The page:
8. Do not try to read the whole texts word-by-word. You do not have time to do this. Instead you need to skim and scan the texts. What is skimming and scanning? Read on…!

Skimming and Scanning

Skimming and scanning are 2 reading skills while help you to understand a text. However, we do not use them when doing everyday reading, such as a novel or a non-fiction book. However, they are useful when reading academic texts…and for reading tests like the IELTS.

Let’s start with skimming, or skim reading:

Skimming

The purpose of skim reading is to identify the main theme of the text and of each paragraph. i.e. to find out what each paragraph is about.

You do NOT need to read the whole paragraph to find this out. Instead, you can ‘skim’ a text. Here are 3 common ways to skim a text:

  • read the first sentence of each paragraph
  • look at any headings
  • look for content words: these are words that help you identify the content of each paragraph. Nouns are very powerful content words and some verbs can be useful too. Underline the nouns and verbs that tell you about the content of each paragraph.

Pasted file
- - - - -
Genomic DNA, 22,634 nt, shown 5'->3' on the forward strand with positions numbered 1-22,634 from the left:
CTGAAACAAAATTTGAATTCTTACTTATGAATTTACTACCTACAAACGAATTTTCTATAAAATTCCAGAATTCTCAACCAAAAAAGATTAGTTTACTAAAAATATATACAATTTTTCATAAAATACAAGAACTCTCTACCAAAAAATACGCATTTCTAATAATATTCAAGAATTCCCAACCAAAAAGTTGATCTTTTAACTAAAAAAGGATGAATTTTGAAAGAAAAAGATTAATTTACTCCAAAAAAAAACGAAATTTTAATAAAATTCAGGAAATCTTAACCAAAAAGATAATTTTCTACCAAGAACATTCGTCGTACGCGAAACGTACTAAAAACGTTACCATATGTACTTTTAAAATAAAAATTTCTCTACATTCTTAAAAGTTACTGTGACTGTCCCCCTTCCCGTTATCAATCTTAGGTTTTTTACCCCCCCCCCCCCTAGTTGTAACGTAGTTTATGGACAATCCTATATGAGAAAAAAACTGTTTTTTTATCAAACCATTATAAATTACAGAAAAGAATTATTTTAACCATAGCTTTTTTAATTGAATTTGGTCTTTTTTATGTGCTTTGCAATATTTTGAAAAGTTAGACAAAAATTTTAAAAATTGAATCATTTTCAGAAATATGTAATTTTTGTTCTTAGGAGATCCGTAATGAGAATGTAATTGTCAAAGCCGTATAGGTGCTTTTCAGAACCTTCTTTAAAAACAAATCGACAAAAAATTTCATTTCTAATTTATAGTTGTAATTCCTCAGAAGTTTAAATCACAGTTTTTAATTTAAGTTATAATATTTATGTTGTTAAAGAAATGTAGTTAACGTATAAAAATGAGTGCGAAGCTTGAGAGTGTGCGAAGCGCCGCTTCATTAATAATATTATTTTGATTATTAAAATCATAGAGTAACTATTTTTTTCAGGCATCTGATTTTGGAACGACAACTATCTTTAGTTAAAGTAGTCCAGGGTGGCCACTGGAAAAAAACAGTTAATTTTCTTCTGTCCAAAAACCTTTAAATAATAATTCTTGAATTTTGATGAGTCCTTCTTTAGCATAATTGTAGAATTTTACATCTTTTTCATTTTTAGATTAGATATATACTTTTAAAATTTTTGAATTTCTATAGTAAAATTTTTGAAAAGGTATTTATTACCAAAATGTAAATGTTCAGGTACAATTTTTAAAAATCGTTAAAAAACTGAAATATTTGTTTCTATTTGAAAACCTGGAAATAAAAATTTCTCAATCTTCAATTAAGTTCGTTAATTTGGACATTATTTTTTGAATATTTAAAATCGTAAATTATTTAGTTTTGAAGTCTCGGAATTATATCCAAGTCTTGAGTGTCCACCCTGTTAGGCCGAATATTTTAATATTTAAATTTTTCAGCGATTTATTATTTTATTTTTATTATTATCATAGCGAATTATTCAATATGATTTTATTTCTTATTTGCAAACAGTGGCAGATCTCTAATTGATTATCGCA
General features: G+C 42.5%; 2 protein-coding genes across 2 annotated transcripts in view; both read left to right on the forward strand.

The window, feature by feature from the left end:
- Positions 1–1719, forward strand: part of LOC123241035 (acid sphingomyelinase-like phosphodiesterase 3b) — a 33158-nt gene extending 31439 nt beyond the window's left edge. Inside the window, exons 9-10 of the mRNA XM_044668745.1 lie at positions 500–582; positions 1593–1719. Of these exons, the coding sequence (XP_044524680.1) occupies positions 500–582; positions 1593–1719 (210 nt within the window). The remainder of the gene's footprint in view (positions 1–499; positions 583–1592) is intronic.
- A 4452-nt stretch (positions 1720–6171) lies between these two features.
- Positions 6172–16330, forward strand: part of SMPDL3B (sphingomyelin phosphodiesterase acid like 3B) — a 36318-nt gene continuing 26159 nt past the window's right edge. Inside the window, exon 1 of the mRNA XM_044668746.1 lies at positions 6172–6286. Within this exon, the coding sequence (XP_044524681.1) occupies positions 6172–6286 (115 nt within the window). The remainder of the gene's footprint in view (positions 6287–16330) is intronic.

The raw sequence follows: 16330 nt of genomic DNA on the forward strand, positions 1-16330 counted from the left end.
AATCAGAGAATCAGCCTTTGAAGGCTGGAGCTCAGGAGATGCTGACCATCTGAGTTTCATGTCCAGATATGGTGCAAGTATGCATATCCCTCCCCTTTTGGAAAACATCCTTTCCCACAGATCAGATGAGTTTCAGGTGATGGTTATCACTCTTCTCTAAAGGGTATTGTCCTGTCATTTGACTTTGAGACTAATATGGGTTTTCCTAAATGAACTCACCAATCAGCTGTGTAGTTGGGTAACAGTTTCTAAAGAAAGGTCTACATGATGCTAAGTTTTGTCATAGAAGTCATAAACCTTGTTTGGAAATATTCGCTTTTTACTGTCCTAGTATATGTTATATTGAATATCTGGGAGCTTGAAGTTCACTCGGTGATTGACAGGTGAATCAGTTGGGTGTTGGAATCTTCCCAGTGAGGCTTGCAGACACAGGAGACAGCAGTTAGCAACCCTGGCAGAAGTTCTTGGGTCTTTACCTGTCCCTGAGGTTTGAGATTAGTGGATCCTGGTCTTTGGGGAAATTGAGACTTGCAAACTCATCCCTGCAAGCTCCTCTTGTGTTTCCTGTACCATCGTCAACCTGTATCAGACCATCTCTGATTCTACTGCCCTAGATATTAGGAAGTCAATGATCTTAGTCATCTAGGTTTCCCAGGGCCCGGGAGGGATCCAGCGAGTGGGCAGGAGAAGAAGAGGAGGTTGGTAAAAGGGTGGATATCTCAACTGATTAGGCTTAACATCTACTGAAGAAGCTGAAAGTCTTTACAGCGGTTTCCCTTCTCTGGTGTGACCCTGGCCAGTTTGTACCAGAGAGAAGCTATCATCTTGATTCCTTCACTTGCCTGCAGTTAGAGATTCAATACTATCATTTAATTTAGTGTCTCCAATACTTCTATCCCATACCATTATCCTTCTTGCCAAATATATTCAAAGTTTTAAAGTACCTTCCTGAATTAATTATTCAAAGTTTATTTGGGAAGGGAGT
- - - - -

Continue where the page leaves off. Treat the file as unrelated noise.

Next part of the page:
Here are 3 Ways To Improve Your Skimming Skills

Firstly, try not to underline too much text. Underline essential words and phrases, but not whole chunks of text. For example:

Too much underlining (this is a very common mistake!):

The effects of lack of investment in the health service can be seen in the poor condition of hospitals and the low level of pay for nursing staff.

About the right amount of underlining:

The effects of lack of investment in the health service can be seen in the poor condition of hospitals and the low level of pay for nursing staff.

Remember, when you are skimming a text, you are only trying to identify the purpose of each paragraph, not the details.

Secondly, to stop you reading every word, cover the right side of the text with your hand.

Thirdly, ignore words you don’t know – if you focus on words you don’t know, it will slow you down.

Scanning

The purpose of scanning is to find the part of the text that will help you answer a question.

As with skimming, you should NOT read every word – you are simply ‘hunting’ for information that will help you answer a question.

IELTS Reading Test - Scanning Text

The best way of scanning in the IELTS Reading Test is to look for vocabulary in the text which has a similar meaning to vocabulary in the question.

This is because questions usually paraphrase vocabulary from the text, e.g. by using synonyms or carrier nouns.

Here is an example of this from Cambridge IELTS 17 Academic Reading Test 1. On the left of the image below is the text. On the right are the questions. The arrows show the vocabulary in the question which have a similar meaning to vocabulary in the text.